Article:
Reidenberg JS, Laitman JT. Existence of vocal folds in the larynx of odontoceti (toothed whales). The Anatomical record 1988 Aug; 221(4).
Lieberman P, Laitman JT, Reidenberg JS, Landahl K, Gannon PJ. Folk psychology and talking hyoids. Nature 1989 Nov; 342(6249).
Reidenberg JS, Laitman JT. A new method for radiographically locating upper respiratory and upper digestive tract structures in rats. Laboratory animal science 1990 Jan; 40(1).
Reidenberg JS, Laitman JT. A new surgical approach to the skull base in rats. Laboratory animal science 1990 May; 40(3).
Reidenberg JS, Laitman JT. Effect of basicranial flexion on larynx and hyoid position in rats: an experimental study of skull and soft tissue interactions. The Anatomical record 1991 Aug; 230(4).
Laitman JT, Reidenberg JS. Specializations of the human upper respiratory and upper digestive systems as seen through comparative and developmental anatomy. Dysphagia 1993; 8(4).
Reidenberg JS, Laitman JT. Anatomy of the hyoid apparatus in Odontoceti (toothed whales): specializations of their skeleton and musculature compared with those of terrestrial mammals. The Anatomical record 1994 Dec; 240(4).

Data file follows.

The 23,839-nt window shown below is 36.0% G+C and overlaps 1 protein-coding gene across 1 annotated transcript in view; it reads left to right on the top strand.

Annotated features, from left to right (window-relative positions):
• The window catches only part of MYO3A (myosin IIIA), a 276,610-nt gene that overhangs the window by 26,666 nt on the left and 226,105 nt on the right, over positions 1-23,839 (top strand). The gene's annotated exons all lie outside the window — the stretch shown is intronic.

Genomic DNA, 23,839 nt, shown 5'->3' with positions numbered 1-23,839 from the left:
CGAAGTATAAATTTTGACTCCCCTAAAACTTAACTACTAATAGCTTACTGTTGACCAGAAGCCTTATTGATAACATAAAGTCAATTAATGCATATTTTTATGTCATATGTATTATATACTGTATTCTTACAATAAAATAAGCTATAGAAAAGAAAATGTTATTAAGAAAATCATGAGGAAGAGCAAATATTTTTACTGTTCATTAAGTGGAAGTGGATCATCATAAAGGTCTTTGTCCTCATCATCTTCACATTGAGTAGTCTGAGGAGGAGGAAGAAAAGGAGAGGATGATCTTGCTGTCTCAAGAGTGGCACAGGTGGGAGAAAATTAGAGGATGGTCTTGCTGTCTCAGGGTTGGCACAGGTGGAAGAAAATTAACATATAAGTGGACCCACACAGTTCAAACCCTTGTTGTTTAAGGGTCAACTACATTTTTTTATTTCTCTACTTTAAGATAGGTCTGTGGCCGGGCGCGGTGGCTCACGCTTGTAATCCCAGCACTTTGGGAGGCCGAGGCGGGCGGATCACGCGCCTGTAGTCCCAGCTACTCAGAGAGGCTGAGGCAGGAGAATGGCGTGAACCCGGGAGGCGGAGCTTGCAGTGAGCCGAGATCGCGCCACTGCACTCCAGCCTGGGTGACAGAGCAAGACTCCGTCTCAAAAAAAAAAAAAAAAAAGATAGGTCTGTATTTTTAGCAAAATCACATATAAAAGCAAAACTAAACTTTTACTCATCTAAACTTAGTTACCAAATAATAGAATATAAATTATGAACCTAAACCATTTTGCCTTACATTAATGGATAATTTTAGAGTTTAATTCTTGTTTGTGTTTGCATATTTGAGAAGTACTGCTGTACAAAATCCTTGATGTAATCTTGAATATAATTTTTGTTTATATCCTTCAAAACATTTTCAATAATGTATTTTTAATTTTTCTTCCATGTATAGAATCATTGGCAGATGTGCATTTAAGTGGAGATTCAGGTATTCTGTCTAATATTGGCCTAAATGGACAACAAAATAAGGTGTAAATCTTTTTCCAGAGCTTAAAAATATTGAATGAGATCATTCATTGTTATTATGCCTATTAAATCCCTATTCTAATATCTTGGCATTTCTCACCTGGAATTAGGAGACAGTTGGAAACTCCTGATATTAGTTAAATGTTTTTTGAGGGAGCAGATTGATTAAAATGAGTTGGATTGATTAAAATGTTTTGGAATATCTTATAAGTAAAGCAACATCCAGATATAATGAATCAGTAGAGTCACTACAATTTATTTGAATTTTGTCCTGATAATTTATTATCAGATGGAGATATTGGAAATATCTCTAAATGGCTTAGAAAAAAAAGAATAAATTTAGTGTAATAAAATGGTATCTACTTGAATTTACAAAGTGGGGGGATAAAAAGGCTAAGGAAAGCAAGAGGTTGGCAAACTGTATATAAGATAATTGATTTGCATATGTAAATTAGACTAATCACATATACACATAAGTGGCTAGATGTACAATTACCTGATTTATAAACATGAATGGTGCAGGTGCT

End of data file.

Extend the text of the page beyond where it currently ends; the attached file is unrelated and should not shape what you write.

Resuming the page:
Laitman JT, Reidenberg JS, Marquez S, Gannon PJ. What the nose knows: new understandings of Neanderthal upper respiratory tract specializations. Proceedings of the National Academy of Sciences of the United States of America 1996 Oct; 93(20).
Laitman JT, Reidenberg JS. The human aerodigestive tract and gastroesophageal reflux: an evolutionary perspective. The American journal of medicine 1997 Nov; 103(5A).
Reidenberg JS. Teaching the youngest anatomists. The Anatomical record 1999 Aug; 257(4).
Reidenberg JS, Laitman JT. The new face of gross anatomy. The Anatomical record 2002 Apr; 269(2).
Balboni AL, Estenson TL, Reidenberg JS, Bergemann AD, Laitman JT. Assessing age-related ossification of the petro-occipital fissure: laying the foundation for understanding the clinicopathologies of the cranial base. The anatomical record. Part A, Discoveries in molecular, cellular, and evolutionary biology 2005 Jan; 282(1).